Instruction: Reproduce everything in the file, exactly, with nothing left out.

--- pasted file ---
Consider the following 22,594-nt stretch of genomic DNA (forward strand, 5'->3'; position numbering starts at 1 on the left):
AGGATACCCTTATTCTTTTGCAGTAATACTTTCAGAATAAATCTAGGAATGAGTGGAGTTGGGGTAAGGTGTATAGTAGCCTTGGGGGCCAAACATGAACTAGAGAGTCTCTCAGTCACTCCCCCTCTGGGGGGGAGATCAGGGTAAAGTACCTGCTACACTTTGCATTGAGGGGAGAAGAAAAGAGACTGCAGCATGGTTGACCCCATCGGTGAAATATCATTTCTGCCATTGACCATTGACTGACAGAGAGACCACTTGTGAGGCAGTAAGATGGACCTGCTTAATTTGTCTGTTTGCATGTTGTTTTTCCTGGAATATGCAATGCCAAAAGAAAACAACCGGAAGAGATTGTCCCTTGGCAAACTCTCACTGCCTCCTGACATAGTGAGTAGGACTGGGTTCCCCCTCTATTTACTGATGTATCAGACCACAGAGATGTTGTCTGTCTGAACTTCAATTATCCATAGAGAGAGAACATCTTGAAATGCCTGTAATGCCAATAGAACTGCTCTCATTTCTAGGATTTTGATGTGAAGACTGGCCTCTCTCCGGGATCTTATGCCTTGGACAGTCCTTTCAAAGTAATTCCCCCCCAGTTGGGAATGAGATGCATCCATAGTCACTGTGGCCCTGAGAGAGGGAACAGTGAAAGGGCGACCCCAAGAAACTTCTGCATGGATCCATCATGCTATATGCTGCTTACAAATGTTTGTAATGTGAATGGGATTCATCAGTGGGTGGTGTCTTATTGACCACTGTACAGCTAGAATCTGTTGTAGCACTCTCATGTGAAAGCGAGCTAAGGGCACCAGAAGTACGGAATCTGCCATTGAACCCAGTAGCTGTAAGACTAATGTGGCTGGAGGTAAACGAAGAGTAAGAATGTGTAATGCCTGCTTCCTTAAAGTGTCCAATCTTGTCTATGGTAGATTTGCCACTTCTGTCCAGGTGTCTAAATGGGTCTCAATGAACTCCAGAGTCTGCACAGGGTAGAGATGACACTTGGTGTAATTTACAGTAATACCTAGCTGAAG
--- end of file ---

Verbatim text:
Consider the following 22,594-nt stretch of genomic DNA (forward strand, 5'->3'; position numbering starts at 1 on the left):
AGGATACCCTTATTCTTTTGCAGTAATACTTTCAGAATAAATCTAGGAATGAGTGGAGTTGGGGTAAGGTGTATAGTAGCCTTGGGGGCCAAACATGAACTAGAGAGTCTCTCAGTCACTCCCCCTCTGGGGGGGAGATCAGGGTAAAGTACCTGCTACACTTTGCATTGAGGGGAGAAGAAAAGAGACTGCAGCATGGTTGACCCCATCGGTGAAATATCATTTCTGCCATTGACCATTGACTGACAGAGAGACCACTTGTGAGGCAGTAAGATGGACCTGCTTAATTTGTCTGTTTGCATGTTGTTTTTCCTGGAATATGCAATGCCAAAAGAAAACAACCGGAAGAGATTGTCCCTTGGCAAACTCTCACTGCCTCCTGACATAGTGAGTAGGACTGGGTTCCCCCTCTATTTACTGATGTATCAGACCACAGAGATGTTGTCTGTCTGAACTTCAATTATCCATAGAGAGAGAACATCTTGAAATGCCTGTAATGCCAATAGAACTGCTCTCATTTCTAGGATTTTGATGTGAAGACTGGCCTCTCTCCGGGATCTTATGCCTTGGACAGTCCTTTCAAAGTAATTCCCCCCCAGTTGGGAATGAGATGCATCCATAGTCACTGTGGCCCTGAGAGAGGGAACAGTGAAAGGGCGACCCCAAGAAACTTCTGCATGGATCCATCATGCTATATGCTGCTTACAAATGTTTGTAATGTGAATGGGATTCATCAGTGGGTGGTGTCTTATTGACCACTGTACAGCTAGAATCTGTTGTAGCACTCTCATGTGAAAGCGAGCTAAGGGCACCAGAAGTACGGAATCTGCCATTGAACCCAGTAGCTGTAAGACTAATGTGGCTGGAGGTAAACGAAGAGTAAGAATGTGTAATGCCTGCTTCCTTAAAGTGTCCAATCTTGTCTATGGTAGATTTGCCACTTCTGTCCAGGTGTCTAAATGGGTCTCAATGAACTCCAGAGTCTGCACAGGGTAGAGATGACACTTGGTGTAATTTACAGTAATACCTAGCTGAAG